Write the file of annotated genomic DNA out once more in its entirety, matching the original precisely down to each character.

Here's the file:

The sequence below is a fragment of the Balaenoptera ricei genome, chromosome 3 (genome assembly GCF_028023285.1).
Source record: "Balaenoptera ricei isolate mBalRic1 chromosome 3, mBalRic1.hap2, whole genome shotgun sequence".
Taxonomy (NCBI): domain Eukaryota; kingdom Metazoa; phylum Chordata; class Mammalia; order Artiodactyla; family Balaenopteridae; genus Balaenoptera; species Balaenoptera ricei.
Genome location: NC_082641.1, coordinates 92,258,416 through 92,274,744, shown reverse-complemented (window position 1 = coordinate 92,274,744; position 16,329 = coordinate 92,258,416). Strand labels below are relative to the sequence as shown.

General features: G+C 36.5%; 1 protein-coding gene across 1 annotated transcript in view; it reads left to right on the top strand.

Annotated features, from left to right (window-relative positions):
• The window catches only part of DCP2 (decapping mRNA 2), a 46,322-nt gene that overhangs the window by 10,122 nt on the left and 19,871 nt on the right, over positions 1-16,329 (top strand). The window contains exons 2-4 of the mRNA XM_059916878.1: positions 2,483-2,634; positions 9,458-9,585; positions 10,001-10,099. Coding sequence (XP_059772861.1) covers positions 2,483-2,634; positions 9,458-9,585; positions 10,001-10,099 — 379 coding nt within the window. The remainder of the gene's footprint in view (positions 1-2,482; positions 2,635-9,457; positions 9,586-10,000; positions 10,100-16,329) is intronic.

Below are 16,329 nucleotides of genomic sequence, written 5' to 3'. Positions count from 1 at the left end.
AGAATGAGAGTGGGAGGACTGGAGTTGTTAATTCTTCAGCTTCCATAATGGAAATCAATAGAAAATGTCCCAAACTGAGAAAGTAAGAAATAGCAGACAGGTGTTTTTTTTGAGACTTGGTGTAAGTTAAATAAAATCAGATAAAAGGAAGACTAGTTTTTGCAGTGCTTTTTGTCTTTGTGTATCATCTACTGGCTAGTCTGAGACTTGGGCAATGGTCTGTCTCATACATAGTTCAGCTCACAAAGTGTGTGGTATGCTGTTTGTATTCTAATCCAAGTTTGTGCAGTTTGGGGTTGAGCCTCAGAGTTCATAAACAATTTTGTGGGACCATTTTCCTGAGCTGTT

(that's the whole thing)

The sequence below is a fragment of the Balaenoptera ricei genome, chromosome 3 (genome assembly GCF_028023285.1).
Source record: "Balaenoptera ricei isolate mBalRic1 chromosome 3, mBalRic1.hap2, whole genome shotgun sequence".
Taxonomy (NCBI): domain Eukaryota; kingdom Metazoa; phylum Chordata; class Mammalia; order Artiodactyla; family Balaenopteridae; genus Balaenoptera; species Balaenoptera ricei.
Genome location: NC_082641.1, coordinates 92,258,416 through 92,274,744, shown reverse-complemented (window position 1 = coordinate 92,274,744; position 16,329 = coordinate 92,258,416). Strand labels below are relative to the sequence as shown.

General features: G+C 36.5%; 1 protein-coding gene across 1 annotated transcript in view; it reads left to right on the top strand.

Annotated features, from left to right (window-relative positions):
• The window catches only part of DCP2 (decapping mRNA 2), a 46,322-nt gene that overhangs the window by 10,122 nt on the left and 19,871 nt on the right, over positions 1-16,329 (top strand). The window contains exons 2-4 of the mRNA XM_059916878.1: positions 2,483-2,634; positions 9,458-9,585; positions 10,001-10,099. Coding sequence (XP_059772861.1) covers positions 2,483-2,634; positions 9,458-9,585; positions 10,001-10,099 — 379 coding nt within the window. The remainder of the gene's footprint in view (positions 1-2,482; positions 2,635-9,457; positions 9,586-10,000; positions 10,100-16,329) is intronic.

Below are 16,329 nucleotides of genomic sequence, written 5' to 3'. Positions count from 1 at the left end.
AGAATGAGAGTGGGAGGACTGGAGTTGTTAATTCTTCAGCTTCCATAATGGAAATCAATAGAAAATGTCCCAAACTGAGAAAGTAAGAAATAGCAGACAGGTGTTTTTTTTGAGACTTGGTGTAAGTTAAATAAAATCAGATAAAAGGAAGACTAGTTTTTGCAGTGCTTTTTGTCTTTGTGTATCATCTACTGGCTAGTCTGAGACTTGGGCAATGGTCTGTCTCATACATAGTTCAGCTCACAAAGTGTGTGGTATGCTGTTTGTATTCTAATCCAAGTTTGTGCAGTTTGGGGTTGAGCCTCAGAGTTCATAAACAATTTTGTGGGACCATTTTCCTGAGCTGTT